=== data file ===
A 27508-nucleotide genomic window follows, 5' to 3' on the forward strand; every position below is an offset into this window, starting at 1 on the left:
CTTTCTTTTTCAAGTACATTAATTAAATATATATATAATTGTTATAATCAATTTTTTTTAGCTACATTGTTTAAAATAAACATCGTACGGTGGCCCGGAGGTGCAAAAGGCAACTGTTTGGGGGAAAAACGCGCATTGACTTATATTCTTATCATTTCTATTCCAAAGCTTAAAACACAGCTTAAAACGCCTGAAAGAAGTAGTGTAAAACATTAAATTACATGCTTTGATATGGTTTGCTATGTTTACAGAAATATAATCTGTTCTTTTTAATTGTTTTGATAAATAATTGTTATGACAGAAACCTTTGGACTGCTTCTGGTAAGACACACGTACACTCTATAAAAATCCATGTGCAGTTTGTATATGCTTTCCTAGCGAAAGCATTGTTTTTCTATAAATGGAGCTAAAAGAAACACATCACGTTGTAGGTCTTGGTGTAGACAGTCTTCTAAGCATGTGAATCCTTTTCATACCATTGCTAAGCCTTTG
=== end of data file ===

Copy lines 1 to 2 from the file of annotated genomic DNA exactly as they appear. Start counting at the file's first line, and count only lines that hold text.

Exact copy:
A 27508-nucleotide genomic window follows, 5' to 3' on the forward strand; every position below is an offset into this window, starting at 1 on the left:
CTTTCTTTTTCAAGTACATTAATTAAATATATATATAATTGTTATAATCAATTTTTTTTAGCTACATTGTTTAAAATAAACATCGTACGGTGGCCCGGAGGTGCAAAAGGCAACTGTTTGGGGGAAAAACGCGCATTGACTTATATTCTTATCATTTCTATTCCAAAGCTTAAAACACAGCTTAAAACGCCTGAAAGAAGTAGTGTAAAACATTAAATTACATGCTTTGATATGGTTTGCTATGTTTACAGAAATATAATCTGTTCTTTTTAATTGTTTTGATAAATAATTGTTATGACAGAAACCTTTGGACTGCTTCTGGTAAGACACACGTACACTCTATAAAAATCCATGTGCAGTTTGTATATGCTTTCCTAGCGAAAGCATTGTTTTTCTATAAATGGAGCTAAAAGAAACACATCACGTTGTAGGTCTTGGTGTAGACAGTCTTCTAAGCATGTGAATCCTTTTCATACCATTGCTAAGCCTTTG